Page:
My data suggest little or no preference for White American relative to Black American, suggest a slight identity with Black American relative to White American, and suggests little or no preference for Self relative to Other.

I am a 'White American' male and I found the results interesting. I wonder how much my concerns shaped my results though. My family are what I consider very typical in that they would deny being prejudiced but their actions to the contrary speak far louder then words. I always try to judge the person and not be prejudiced and I have to admit I was more then a bit worried this test would reveal some prejudice I hadn't admitted to myself. Even though it was more reflex and reaction with the flashcards I wonder if my concerns biased my results to any significant degree.
posted by Animus at 11:16 AM on August 28, 2001


Good points about knowing what they are doing and worries about trying to "tool" the test.

I do a number of things routinely that require me to "hide data" from myself and act as if I don't know it. I found myself doing that during the test, and trying to keep a Zen state of just doing the test without any meta-thought.

But, admittedly, I don't know what affect any of my pro-conceptions and meta-processes had on the results.
posted by marknau at 11:30 AM on August 28, 2001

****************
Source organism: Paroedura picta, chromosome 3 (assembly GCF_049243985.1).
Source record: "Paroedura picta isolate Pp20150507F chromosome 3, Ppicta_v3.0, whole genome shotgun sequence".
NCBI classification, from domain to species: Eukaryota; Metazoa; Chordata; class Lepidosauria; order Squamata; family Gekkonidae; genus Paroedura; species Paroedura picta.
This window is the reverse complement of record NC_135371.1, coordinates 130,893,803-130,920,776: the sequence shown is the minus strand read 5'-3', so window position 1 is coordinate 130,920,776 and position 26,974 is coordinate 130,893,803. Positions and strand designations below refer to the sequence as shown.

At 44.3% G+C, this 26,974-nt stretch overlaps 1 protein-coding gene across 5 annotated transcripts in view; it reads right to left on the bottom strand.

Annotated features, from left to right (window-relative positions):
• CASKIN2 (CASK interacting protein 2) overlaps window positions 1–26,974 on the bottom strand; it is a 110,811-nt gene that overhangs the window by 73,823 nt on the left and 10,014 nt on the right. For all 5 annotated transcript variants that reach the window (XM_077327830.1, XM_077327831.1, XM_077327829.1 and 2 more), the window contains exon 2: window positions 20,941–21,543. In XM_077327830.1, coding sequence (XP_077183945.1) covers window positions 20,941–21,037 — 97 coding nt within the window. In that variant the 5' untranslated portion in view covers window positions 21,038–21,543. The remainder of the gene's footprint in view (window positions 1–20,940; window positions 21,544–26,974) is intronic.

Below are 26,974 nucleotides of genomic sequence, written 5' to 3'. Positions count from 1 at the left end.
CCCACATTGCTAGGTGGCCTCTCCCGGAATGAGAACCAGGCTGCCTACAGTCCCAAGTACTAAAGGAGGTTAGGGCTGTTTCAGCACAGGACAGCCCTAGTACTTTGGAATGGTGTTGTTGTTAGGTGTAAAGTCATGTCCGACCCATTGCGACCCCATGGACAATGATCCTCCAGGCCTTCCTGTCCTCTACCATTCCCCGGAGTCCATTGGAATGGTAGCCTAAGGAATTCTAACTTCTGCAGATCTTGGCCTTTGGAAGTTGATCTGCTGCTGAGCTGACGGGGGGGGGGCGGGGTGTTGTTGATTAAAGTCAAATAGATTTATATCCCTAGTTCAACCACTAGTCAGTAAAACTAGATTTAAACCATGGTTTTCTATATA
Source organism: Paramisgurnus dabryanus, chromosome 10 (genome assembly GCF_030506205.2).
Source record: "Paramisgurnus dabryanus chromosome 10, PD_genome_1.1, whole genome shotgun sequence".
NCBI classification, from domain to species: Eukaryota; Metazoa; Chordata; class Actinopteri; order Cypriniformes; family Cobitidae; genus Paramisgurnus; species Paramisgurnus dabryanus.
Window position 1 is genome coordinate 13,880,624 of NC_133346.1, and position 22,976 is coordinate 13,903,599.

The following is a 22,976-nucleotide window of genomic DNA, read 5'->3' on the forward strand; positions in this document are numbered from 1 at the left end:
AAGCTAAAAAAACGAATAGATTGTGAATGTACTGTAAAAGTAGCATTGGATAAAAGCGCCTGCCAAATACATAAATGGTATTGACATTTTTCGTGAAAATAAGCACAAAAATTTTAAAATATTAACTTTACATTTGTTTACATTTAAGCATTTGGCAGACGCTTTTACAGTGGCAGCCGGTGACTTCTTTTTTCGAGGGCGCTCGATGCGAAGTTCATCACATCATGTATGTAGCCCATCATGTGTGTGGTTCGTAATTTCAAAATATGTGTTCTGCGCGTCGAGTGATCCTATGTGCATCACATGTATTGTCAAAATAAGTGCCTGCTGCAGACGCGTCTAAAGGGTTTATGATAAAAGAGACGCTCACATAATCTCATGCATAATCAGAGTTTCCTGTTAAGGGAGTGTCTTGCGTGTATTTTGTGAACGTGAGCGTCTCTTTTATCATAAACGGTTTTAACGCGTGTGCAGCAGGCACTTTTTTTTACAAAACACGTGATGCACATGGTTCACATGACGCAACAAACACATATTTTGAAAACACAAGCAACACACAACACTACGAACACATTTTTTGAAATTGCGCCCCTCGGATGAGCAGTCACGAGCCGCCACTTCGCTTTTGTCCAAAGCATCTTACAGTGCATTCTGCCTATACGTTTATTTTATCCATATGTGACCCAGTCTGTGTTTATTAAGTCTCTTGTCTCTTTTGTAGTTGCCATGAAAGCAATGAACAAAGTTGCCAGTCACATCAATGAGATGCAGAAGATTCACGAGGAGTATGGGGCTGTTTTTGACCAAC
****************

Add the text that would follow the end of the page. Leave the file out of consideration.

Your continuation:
To what Hankins and Apoch mention... I did the age test (results showed no preference either way) and felt I was being trained for young=good. I could do it it again with the test order reversed, but what's interesting and perhaps indicative of implicit prejudice is that my concern was a bias against old.

I thought about some real life scenarios, like if I'm travelling with a huge backpack, and have to pee... who do I ask to watch it for me for a moment, a younger or older person? I ran into a prejudice right there - I would trust an older person over a younger one, for instance.

On the other hand, my sweetie is 8 years younger than me, and to be honest, I always feel a little sheepish telling his friends (most are around his age) how old I am. This implies a negative age bias (aging, specifically).
posted by spandex at 11:56 AM on August 28, 2001


I would trust an older person over a younger one, for instance.


Easier to catch and beat up when they try to run away with it perhaps?
posted by skallas at 1:36 PM on August 28, 2001


I strongly reccomend a read over their whole faq. Interesting stuff. Well, to those of us social psych geeks anyway.
posted by daver at 3:23 PM on August 28, 2001


My first try resulted in a "slight automatic preference for black." Hmmm. I thought I was fairly unbiased, so I took it again. The second try resulted in a "strong automatic preference for black."

Hmmm. Should I try it a third time?
posted by Poagao at 7:31 PM on August 28, 2001


Thought I'd seen this before... does it count as a double post?
posted by normy at 10:26 PM on August 28, 2001


The gender test was *much* too easy to figure out. I strongly associated women with science, just by noticing what the folks were up to. "His" is placed before "history" and so forth. Bad, bad. Horribly designed li'l test, holes out the wazzoo.
posted by raysmj at 8:01 AM on August 29, 2001


Hrm, it said I had a strong prefrence for whites, but I took the 'white == good' part second. It may have just been practice. This test was actualy pretty difficult for me, I've been tired for a while, and it just confused the hell out of me, mostly.

But still, an intresting test. I'll probably try to take it again when I'm in a better mental state. :P
posted by delmoi at 6:22 PM on August 29, 2001